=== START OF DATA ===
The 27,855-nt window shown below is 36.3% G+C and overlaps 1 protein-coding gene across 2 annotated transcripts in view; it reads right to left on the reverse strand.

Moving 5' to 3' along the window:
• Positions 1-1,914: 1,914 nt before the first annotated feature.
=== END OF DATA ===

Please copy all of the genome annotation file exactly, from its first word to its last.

The 27,855-nt window shown below is 36.3% G+C and overlaps 1 protein-coding gene across 2 annotated transcripts in view; it reads right to left on the reverse strand.

Moving 5' to 3' along the window:
• Positions 1-1,914: 1,914 nt before the first annotated feature.